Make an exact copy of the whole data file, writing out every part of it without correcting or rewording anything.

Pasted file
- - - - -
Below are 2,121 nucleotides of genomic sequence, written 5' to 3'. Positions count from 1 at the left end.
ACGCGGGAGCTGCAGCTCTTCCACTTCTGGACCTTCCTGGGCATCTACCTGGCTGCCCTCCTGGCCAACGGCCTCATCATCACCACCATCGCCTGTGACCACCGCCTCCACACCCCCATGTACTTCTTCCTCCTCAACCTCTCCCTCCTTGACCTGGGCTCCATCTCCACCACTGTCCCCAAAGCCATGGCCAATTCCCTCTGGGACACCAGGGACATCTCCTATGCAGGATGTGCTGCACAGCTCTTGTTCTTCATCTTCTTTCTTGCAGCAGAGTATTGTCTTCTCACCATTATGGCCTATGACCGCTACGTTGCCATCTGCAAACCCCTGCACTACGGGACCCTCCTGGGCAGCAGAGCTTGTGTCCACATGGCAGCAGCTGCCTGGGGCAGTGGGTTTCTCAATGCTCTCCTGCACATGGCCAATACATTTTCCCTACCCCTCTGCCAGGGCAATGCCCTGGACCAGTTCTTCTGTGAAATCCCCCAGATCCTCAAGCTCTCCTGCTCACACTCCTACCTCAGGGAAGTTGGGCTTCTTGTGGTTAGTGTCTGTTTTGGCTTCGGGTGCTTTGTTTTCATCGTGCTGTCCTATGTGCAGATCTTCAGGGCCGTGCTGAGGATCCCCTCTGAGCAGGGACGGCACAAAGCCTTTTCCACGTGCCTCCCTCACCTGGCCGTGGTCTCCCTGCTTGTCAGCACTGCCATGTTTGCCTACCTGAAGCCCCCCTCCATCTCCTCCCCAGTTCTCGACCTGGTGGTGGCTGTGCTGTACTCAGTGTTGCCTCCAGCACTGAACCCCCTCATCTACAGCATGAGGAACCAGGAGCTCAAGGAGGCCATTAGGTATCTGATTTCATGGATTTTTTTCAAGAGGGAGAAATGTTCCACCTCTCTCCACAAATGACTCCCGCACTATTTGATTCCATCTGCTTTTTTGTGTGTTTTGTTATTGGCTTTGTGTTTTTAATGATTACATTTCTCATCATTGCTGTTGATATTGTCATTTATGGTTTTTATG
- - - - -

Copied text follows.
Below are 2,121 nucleotides of genomic sequence, written 5' to 3'. Positions count from 1 at the left end.
ACGCGGGAGCTGCAGCTCTTCCACTTCTGGACCTTCCTGGGCATCTACCTGGCTGCCCTCCTGGCCAACGGCCTCATCATCACCACCATCGCCTGTGACCACCGCCTCCACACCCCCATGTACTTCTTCCTCCTCAACCTCTCCCTCCTTGACCTGGGCTCCATCTCCACCACTGTCCCCAAAGCCATGGCCAATTCCCTCTGGGACACCAGGGACATCTCCTATGCAGGATGTGCTGCACAGCTCTTGTTCTTCATCTTCTTTCTTGCAGCAGAGTATTGTCTTCTCACCATTATGGCCTATGACCGCTACGTTGCCATCTGCAAACCCCTGCACTACGGGACCCTCCTGGGCAGCAGAGCTTGTGTCCACATGGCAGCAGCTGCCTGGGGCAGTGGGTTTCTCAATGCTCTCCTGCACATGGCCAATACATTTTCCCTACCCCTCTGCCAGGGCAATGCCCTGGACCAGTTCTTCTGTGAAATCCCCCAGATCCTCAAGCTCTCCTGCTCACACTCCTACCTCAGGGAAGTTGGGCTTCTTGTGGTTAGTGTCTGTTTTGGCTTCGGGTGCTTTGTTTTCATCGTGCTGTCCTATGTGCAGATCTTCAGGGCCGTGCTGAGGATCCCCTCTGAGCAGGGACGGCACAAAGCCTTTTCCACGTGCCTCCCTCACCTGGCCGTGGTCTCCCTGCTTGTCAGCACTGCCATGTTTGCCTACCTGAAGCCCCCCTCCATCTCCTCCCCAGTTCTCGACCTGGTGGTGGCTGTGCTGTACTCAGTGTTGCCTCCAGCACTGAACCCCCTCATCTACAGCATGAGGAACCAGGAGCTCAAGGAGGCCATTAGGTATCTGATTTCATGGATTTTTTTCAAGAGGGAGAAATGTTCCACCTCTCTCCACAAATGACTCCCGCACTATTTGATTCCATCTGCTTTTTTGTGTGTTTTGTTATTGGCTTTGTGTTTTTAATGATTACATTTCTCATCATTGCTGTTGATATTGTCATTTATGGTTTTTATG